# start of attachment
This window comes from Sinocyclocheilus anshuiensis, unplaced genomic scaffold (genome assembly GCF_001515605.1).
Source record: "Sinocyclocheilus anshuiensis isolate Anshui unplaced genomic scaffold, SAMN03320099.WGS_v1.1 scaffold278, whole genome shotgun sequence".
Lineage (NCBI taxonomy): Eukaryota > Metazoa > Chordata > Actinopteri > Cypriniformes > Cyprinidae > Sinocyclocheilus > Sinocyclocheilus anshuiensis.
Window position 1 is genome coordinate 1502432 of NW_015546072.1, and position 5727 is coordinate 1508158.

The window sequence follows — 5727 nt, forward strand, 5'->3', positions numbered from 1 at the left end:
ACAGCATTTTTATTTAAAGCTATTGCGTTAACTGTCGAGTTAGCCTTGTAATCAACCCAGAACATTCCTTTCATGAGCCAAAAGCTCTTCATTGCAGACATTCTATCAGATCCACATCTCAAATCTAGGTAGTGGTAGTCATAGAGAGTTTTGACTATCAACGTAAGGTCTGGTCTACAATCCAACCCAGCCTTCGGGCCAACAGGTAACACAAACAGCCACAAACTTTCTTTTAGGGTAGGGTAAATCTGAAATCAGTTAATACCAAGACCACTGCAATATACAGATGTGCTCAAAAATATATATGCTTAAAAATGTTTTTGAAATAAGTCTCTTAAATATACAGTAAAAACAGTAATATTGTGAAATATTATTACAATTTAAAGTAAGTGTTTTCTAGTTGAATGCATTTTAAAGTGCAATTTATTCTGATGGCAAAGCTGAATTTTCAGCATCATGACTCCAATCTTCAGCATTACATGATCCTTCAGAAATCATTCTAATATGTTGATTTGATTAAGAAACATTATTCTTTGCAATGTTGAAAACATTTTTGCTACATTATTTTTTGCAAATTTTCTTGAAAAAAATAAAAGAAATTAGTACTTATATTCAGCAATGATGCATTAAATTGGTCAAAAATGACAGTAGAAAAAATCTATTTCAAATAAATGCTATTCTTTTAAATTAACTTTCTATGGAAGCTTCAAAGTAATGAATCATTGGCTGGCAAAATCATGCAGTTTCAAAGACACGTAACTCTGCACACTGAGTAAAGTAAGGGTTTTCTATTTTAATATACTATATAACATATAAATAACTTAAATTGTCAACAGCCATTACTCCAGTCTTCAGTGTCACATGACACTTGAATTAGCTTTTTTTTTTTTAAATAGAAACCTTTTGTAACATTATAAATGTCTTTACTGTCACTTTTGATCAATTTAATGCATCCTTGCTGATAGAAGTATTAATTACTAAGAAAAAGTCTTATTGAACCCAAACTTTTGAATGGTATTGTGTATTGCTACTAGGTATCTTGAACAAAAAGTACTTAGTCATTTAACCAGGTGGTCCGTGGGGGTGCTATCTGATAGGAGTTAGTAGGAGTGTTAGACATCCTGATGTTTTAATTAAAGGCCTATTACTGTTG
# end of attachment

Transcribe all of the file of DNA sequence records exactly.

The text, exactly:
This window comes from Sinocyclocheilus anshuiensis, unplaced genomic scaffold (genome assembly GCF_001515605.1).
Source record: "Sinocyclocheilus anshuiensis isolate Anshui unplaced genomic scaffold, SAMN03320099.WGS_v1.1 scaffold278, whole genome shotgun sequence".
Lineage (NCBI taxonomy): Eukaryota > Metazoa > Chordata > Actinopteri > Cypriniformes > Cyprinidae > Sinocyclocheilus > Sinocyclocheilus anshuiensis.
Window position 1 is genome coordinate 1502432 of NW_015546072.1, and position 5727 is coordinate 1508158.

The window sequence follows — 5727 nt, forward strand, 5'->3', positions numbered from 1 at the left end:
ACAGCATTTTTATTTAAAGCTATTGCGTTAACTGTCGAGTTAGCCTTGTAATCAACCCAGAACATTCCTTTCATGAGCCAAAAGCTCTTCATTGCAGACATTCTATCAGATCCACATCTCAAATCTAGGTAGTGGTAGTCATAGAGAGTTTTGACTATCAACGTAAGGTCTGGTCTACAATCCAACCCAGCCTTCGGGCCAACAGGTAACACAAACAGCCACAAACTTTCTTTTAGGGTAGGGTAAATCTGAAATCAGTTAATACCAAGACCACTGCAATATACAGATGTGCTCAAAAATATATATGCTTAAAAATGTTTTTGAAATAAGTCTCTTAAATATACAGTAAAAACAGTAATATTGTGAAATATTATTACAATTTAAAGTAAGTGTTTTCTAGTTGAATGCATTTTAAAGTGCAATTTATTCTGATGGCAAAGCTGAATTTTCAGCATCATGACTCCAATCTTCAGCATTACATGATCCTTCAGAAATCATTCTAATATGTTGATTTGATTAAGAAACATTATTCTTTGCAATGTTGAAAACATTTTTGCTACATTATTTTTTGCAAATTTTCTTGAAAAAAATAAAAGAAATTAGTACTTATATTCAGCAATGATGCATTAAATTGGTCAAAAATGACAGTAGAAAAAATCTATTTCAAATAAATGCTATTCTTTTAAATTAACTTTCTATGGAAGCTTCAAAGTAATGAATCATTGGCTGGCAAAATCATGCAGTTTCAAAGACACGTAACTCTGCACACTGAGTAAAGTAAGGGTTTTCTATTTTAATATACTATATAACATATAAATAACTTAAATTGTCAACAGCCATTACTCCAGTCTTCAGTGTCACATGACACTTGAATTAGCTTTTTTTTTTTTAAATAGAAACCTTTTGTAACATTATAAATGTCTTTACTGTCACTTTTGATCAATTTAATGCATCCTTGCTGATAGAAGTATTAATTACTAAGAAAAAGTCTTATTGAACCCAAACTTTTGAATGGTATTGTGTATTGCTACTAGGTATCTTGAACAAAAAGTACTTAGTCATTTAACCAGGTGGTCCGTGGGGGTGCTATCTGATAGGAGTTAGTAGGAGTGTTAGACATCCTGATGTTTTAATTAAAGGCCTATTACTGTTG